|08.17.16 at 8:36 pm ET|
There’s been plenty of stories and analysis of how and why he’s able to hit so many balls over the fence. Of all the aspects of Betts’ game being analyzed during what is evolving into an MVP season, it’s his home run power that has gotten the most attention.
Wednesday, before the Red Sox’ series finale against the Orioles, Betts took a moment to reflect on when this home run thing actually began for him.
As Betts remembered, he was a 9-year-old playing Little League in Nashville. As one of the smaller kids on the Mets, he served as the team’s leadoff hitter, watching his friends already get their introduction into hitting home runs.
Then came that moment.
“I couldn’t believe when it went over the fence,” he said, “but it did.
“I just knew I hit it good. I knew I hit it over his head. They would always tell the outfield to come in when I was up, so my Dad said, ‘Just hit it over their head.'”
So he did, and over the center field fence.
“I think I was sprinting until I got to second, then I started smiling and jumping,” Betts said. “That’s when you had a celebration at home plate with the whole team. It was the only one I hit all year.”
Betts never did get the ball as a keep-sake, with some younger kids shagging anything that went over the fence. But he did get something else to remember the moment by — a car ride home with his Mom, Diana.
“My Mom called everybody on the way home, saying I hit a home run, so I had to talk to everybody,” Betts said. “At the time I thought I was really cool, but now I look back on it and think, ‘Geez.’ She was like, ‘He hit a home run!’ I’m sure people were like ‘Woo hoo.’ We went out for ice cream, but we did that all the time. My parents were the types that even if I went 0-for-4 they were getting me an ice cream.”
Betts went on to hit about 10 home runs the following year, finally taking advantage of the 230-foot fences. And in high school, there was another 10 homers. But it wasn’t until recently that he finally mastered all that went with hitting homers on a regular bases, mastering his home run trot.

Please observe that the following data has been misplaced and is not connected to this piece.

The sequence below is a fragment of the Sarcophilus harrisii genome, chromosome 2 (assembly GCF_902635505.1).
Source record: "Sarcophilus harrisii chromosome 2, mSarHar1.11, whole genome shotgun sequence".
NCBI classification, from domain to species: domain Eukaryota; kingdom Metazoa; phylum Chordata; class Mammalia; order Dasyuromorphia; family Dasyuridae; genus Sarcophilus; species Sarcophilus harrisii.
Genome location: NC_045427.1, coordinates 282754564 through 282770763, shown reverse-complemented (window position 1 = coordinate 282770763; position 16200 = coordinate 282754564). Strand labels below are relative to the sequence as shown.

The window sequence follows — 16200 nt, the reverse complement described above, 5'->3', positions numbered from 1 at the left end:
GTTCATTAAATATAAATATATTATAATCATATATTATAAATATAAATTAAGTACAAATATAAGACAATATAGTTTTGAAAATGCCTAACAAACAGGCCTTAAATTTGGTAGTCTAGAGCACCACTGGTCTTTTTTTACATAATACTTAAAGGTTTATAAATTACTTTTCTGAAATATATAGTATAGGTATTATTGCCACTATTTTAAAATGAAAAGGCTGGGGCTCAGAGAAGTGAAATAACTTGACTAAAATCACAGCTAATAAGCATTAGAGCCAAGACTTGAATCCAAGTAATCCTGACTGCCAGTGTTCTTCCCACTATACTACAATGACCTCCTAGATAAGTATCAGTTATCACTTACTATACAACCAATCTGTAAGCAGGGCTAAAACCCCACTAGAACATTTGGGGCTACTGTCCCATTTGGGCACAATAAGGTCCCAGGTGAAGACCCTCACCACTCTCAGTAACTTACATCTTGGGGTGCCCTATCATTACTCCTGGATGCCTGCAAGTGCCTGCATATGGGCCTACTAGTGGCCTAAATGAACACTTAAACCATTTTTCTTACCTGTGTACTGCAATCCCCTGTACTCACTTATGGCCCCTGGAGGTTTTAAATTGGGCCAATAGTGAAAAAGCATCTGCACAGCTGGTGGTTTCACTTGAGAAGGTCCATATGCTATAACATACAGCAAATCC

“I don’t really know how to do it. I get out the box pretty quick,” he said of his gait around the bases after clearing the fences. “It wasn’t normal until last year, and now I’ve got a pace. I’ve figured it out.”
|08.17.16 at 5:07 pm ET|
Red Sox manager John Farrell, making his weekly appearance on the Dale & Holley with Thornton show Wednesday, discussed the possibility of adding Jonathan Papelbon and other team news. To hear the interview, go to the D&H audio on demand page.
Farrell said he had no updates on Papelbon, the 35-year-old reliever who became a free agent on Saturday. Farrell talked to the former Red Sox closer personally, but he said he does not know when Papelbon will make his decision on where to play next.
“That’s something I didn’t get into,” Farrell said. “I’m sure him and his agents are well down that path of what their game plan would be, ideally when they would like to make a decision of some kind. That’s on their side. Like I said, I have no other updates as far as that goes.”
It seems the Red Sox front office really wants Papelbon back at Fenway, and Farrell knows what his bullpen will get with him.
“Obviously there’s an accomplished guy here,” Farrell said. “One who’s highly competitive, he’s done it in the city of Boston as we know, he’s been very successful. Like many other players, as time goes on, they have to evolve as the wear and tear of a long and productive career have piled up. That’s probably the best and most succinct way I can tell you.”
Following are more highlights from the interview. For more Red Sox news, go to the team page at weei.com/redsox.
On the latest with Eduardo Rodriguez, who dealt with a tight hamstring in Tuesday’s 5-3 win over the Orioles: “He’s felt better than anticipated [the day after being removed from Tuesday’s game]. Our first thought of him possibly making his start on Sunday at least right now is favorable and looks like he will. He has yet to do any kind of throwing and start to get an lunging off of it, but as far as the way he reported to the training room, the way he’s moved around, the way he feels and his comments relating to that have been encouraging so far today. We’ll get a better sense of this as we go through, he’ll throw bullpen on Friday over in Detroit.”
|08.17.16 at 2:12 pm ET|